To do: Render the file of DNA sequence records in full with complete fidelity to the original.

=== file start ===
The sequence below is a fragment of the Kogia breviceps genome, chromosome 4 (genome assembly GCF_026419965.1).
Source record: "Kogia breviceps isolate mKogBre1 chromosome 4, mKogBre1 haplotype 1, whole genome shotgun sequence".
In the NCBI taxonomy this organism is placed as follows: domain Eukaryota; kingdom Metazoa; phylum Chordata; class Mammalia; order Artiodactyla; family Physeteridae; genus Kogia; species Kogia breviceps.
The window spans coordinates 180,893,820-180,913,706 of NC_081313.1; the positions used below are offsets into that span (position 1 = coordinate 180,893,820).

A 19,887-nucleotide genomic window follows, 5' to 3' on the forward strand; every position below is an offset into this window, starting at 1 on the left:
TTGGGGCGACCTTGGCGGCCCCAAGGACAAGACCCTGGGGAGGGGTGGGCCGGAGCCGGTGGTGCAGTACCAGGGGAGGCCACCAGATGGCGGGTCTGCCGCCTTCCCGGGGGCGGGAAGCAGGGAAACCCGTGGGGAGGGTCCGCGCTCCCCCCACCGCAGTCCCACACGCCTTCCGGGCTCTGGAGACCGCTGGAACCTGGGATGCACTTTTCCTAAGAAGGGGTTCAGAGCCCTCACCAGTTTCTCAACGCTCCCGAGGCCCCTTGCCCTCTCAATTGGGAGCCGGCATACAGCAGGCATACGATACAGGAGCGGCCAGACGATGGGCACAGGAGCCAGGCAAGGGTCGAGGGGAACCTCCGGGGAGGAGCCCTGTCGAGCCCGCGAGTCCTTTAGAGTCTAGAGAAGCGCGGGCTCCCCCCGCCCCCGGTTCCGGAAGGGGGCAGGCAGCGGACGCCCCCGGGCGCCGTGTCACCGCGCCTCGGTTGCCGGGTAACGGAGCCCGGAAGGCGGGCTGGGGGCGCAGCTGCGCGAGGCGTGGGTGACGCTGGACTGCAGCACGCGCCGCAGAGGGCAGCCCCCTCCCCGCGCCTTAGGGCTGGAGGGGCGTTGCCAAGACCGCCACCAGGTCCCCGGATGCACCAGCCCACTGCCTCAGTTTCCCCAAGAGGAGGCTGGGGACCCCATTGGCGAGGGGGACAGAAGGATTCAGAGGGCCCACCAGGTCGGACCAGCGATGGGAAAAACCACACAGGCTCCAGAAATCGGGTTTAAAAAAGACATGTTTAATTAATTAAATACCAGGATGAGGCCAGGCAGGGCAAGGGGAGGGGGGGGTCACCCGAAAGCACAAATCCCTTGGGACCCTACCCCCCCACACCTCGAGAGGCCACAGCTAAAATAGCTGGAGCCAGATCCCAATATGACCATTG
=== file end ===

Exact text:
The sequence below is a fragment of the Kogia breviceps genome, chromosome 4 (genome assembly GCF_026419965.1).
Source record: "Kogia breviceps isolate mKogBre1 chromosome 4, mKogBre1 haplotype 1, whole genome shotgun sequence".
In the NCBI taxonomy this organism is placed as follows: domain Eukaryota; kingdom Metazoa; phylum Chordata; class Mammalia; order Artiodactyla; family Physeteridae; genus Kogia; species Kogia breviceps.
The window spans coordinates 180,893,820-180,913,706 of NC_081313.1; the positions used below are offsets into that span (position 1 = coordinate 180,893,820).

A 19,887-nucleotide genomic window follows, 5' to 3' on the forward strand; every position below is an offset into this window, starting at 1 on the left:
TTGGGGCGACCTTGGCGGCCCCAAGGACAAGACCCTGGGGAGGGGTGGGCCGGAGCCGGTGGTGCAGTACCAGGGGAGGCCACCAGATGGCGGGTCTGCCGCCTTCCCGGGGGCGGGAAGCAGGGAAACCCGTGGGGAGGGTCCGCGCTCCCCCCACCGCAGTCCCACACGCCTTCCGGGCTCTGGAGACCGCTGGAACCTGGGATGCACTTTTCCTAAGAAGGGGTTCAGAGCCCTCACCAGTTTCTCAACGCTCCCGAGGCCCCTTGCCCTCTCAATTGGGAGCCGGCATACAGCAGGCATACGATACAGGAGCGGCCAGACGATGGGCACAGGAGCCAGGCAAGGGTCGAGGGGAACCTCCGGGGAGGAGCCCTGTCGAGCCCGCGAGTCCTTTAGAGTCTAGAGAAGCGCGGGCTCCCCCCGCCCCCGGTTCCGGAAGGGGGCAGGCAGCGGACGCCCCCGGGCGCCGTGTCACCGCGCCTCGGTTGCCGGGTAACGGAGCCCGGAAGGCGGGCTGGGGGCGCAGCTGCGCGAGGCGTGGGTGACGCTGGACTGCAGCACGCGCCGCAGAGGGCAGCCCCCTCCCCGCGCCTTAGGGCTGGAGGGGCGTTGCCAAGACCGCCACCAGGTCCCCGGATGCACCAGCCCACTGCCTCAGTTTCCCCAAGAGGAGGCTGGGGACCCCATTGGCGAGGGGGACAGAAGGATTCAGAGGGCCCACCAGGTCGGACCAGCGATGGGAAAAACCACACAGGCTCCAGAAATCGGGTTTAAAAAAGACATGTTTAATTAATTAAATACCAGGATGAGGCCAGGCAGGGCAAGGGGAGGGGGGGGTCACCCGAAAGCACAAATCCCTTGGGACCCTACCCCCCCACACCTCGAGAGGCCACAGCTAAAATAGCTGGAGCCAGATCCCAATATGACCATTG